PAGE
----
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Bastille Day (also known as la Fête nationale) on July 14th commemorates the storming of the Bastille in Paris in 1789. The event sparked already heated times in France, leading to the French Revolution.

All across the country, the French tricolor flag waves during parades, festivals, fireworks, and other celebrations. The Eiffel Tower lights up in the blue, white and red of the country’s flag. The French proudly display motto Liberté, égalité, fraternité (liberty, equality, and fraternity).

Along the Champs-Elysées, the French put on the oldest and largest military parade in Europe for Bastille Day. Of course, it wouldn’t be a celebration or France if the festivities didn’t include delicious food or wine. Picnics in parks and along the rivers, baguettes with the best cheeses and fresh fruit and elaborate dishes all become part of the festivities. The City of Lights comes alive with music, dancing, and singing, too. And it’s all punctuated with the grand finale of fireworks.


The Bastille was a military fortress, a prison, in Paris. It held political dissents during a time when the French monarchy and the country were going through upheaval. Empty coffers after supporting the Americans against the British in their revolution, continued spending by the king, famine, and unemployment created unrest among the population.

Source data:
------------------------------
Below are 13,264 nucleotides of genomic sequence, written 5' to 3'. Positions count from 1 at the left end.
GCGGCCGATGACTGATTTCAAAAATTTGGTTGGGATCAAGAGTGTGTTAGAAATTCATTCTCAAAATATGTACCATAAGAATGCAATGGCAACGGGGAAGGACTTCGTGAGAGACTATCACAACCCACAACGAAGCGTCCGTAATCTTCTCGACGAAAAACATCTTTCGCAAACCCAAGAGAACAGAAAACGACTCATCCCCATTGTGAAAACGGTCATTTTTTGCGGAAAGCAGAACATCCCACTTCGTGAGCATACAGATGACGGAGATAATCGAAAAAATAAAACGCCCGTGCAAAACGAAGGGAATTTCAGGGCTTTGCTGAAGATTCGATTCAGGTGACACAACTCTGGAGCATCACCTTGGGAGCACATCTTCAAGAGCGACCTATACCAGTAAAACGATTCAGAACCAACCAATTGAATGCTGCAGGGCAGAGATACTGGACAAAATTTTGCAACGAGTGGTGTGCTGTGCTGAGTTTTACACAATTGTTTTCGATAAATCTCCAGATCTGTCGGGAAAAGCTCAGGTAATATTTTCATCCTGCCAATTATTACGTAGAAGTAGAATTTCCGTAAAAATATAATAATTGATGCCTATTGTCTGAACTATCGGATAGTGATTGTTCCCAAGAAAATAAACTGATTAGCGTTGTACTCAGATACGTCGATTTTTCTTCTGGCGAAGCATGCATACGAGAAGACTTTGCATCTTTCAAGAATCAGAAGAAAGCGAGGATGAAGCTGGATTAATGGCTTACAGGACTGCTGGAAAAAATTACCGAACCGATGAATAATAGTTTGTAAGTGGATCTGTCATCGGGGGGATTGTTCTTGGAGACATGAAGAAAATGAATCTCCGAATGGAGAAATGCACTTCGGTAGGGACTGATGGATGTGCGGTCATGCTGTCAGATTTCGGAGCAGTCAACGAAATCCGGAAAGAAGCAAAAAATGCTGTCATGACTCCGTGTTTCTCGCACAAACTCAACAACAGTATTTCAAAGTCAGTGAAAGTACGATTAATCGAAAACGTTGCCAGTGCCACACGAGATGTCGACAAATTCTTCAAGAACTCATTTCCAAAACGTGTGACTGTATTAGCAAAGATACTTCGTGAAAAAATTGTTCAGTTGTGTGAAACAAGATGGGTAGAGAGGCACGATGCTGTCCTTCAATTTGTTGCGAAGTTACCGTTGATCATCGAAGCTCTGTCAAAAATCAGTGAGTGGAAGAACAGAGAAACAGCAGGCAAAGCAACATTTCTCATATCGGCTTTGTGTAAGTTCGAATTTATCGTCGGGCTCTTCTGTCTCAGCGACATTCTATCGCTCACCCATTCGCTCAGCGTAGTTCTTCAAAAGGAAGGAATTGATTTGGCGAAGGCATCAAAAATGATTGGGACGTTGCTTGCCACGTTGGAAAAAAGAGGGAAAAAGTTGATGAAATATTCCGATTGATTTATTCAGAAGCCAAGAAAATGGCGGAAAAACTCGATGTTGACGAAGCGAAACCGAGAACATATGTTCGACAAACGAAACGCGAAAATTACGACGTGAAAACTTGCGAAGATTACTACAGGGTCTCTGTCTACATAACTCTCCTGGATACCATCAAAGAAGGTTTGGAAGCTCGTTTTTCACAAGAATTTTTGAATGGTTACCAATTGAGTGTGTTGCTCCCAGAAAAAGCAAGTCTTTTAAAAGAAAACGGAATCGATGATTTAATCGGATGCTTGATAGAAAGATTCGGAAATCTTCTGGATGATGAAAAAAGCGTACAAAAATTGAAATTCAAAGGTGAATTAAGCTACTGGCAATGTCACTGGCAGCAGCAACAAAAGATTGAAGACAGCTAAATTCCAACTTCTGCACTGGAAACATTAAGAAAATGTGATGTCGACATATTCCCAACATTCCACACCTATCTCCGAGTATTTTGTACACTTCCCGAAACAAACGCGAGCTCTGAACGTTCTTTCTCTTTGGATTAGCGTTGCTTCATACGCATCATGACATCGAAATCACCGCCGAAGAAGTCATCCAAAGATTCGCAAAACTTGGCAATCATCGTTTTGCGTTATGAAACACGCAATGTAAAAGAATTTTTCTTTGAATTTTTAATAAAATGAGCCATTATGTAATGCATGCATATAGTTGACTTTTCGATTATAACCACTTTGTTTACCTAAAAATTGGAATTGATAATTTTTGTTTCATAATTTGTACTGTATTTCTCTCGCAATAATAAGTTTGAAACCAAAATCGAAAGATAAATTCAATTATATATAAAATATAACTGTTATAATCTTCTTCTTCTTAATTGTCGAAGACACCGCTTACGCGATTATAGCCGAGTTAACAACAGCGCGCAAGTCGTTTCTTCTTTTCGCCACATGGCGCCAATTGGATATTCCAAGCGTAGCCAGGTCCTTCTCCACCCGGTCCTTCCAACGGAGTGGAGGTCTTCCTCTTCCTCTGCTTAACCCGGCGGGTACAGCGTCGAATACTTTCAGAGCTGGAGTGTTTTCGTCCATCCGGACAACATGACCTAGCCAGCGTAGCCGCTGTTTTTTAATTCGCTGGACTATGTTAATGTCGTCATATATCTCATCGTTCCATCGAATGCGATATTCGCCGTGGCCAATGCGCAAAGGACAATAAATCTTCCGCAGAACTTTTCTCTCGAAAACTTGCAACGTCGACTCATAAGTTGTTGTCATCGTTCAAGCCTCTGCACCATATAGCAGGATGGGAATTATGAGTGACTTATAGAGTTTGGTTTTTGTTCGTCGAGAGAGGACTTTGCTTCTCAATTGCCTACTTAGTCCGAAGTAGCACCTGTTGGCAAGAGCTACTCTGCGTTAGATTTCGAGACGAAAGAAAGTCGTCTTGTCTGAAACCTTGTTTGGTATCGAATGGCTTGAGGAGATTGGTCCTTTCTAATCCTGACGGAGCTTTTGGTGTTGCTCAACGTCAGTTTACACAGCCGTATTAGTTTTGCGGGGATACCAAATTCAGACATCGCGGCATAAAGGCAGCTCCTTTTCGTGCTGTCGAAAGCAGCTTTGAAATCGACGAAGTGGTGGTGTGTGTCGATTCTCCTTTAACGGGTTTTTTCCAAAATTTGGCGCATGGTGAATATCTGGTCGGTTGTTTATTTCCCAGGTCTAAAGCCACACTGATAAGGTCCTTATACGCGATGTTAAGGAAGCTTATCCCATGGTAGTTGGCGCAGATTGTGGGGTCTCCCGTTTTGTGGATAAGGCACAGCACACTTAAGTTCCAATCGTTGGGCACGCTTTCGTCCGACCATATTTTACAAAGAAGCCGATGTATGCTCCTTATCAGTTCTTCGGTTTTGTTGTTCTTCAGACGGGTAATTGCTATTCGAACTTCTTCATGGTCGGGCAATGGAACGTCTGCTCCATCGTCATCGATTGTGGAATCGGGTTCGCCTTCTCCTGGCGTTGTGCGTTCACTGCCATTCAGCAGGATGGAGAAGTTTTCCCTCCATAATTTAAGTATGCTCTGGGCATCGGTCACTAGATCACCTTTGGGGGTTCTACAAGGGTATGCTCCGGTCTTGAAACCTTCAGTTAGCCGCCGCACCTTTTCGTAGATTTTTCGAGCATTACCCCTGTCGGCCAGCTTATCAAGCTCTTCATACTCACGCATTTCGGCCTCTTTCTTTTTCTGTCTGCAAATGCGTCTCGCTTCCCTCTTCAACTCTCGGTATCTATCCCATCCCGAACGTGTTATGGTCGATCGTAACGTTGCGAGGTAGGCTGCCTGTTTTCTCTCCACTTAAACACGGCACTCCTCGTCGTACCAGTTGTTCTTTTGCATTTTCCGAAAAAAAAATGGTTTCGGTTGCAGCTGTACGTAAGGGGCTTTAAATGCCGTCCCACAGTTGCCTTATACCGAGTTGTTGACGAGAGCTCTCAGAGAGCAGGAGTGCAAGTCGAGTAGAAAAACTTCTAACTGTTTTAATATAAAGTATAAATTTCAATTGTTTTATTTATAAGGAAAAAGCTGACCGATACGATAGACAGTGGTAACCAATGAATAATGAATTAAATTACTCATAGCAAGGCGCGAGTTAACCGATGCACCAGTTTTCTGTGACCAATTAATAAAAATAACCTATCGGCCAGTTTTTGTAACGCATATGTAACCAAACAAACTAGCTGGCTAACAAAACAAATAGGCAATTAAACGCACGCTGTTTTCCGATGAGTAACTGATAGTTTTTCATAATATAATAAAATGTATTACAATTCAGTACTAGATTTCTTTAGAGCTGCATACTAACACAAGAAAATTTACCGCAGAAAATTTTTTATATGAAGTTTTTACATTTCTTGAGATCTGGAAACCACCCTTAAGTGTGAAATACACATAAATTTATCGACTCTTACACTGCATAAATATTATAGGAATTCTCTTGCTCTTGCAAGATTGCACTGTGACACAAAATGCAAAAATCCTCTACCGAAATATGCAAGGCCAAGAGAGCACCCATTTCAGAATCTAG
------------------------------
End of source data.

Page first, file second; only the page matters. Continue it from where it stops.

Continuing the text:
The attack on the Bastille came after King Louis XVI had summoned the Estates-General to address the economic crisis. The Estates-General is divided by social class; the clergy forms the 1st Estate, the nobility forms the 2nd Estate, and the commoners form the 3rd Estate. While the 3rd Estate outnumbered the other two, the 1st and 2nd could combine their efforts to overpower the 3rd Estate. Friction followed and led to the commoners forming the National Assembly and demanding a new constitution.

While the king recognized the National Assembly, he also made military maneuvers. When the 3rd Estate attacked the Bastille, the reasons were two-fold – they needed weapons and freeing the political prisoners represented liberty for France.

Although the French celebrated Bastille Day one year after revolutionaries stormed the prison, the day didn’t become an official holiday until 1880.

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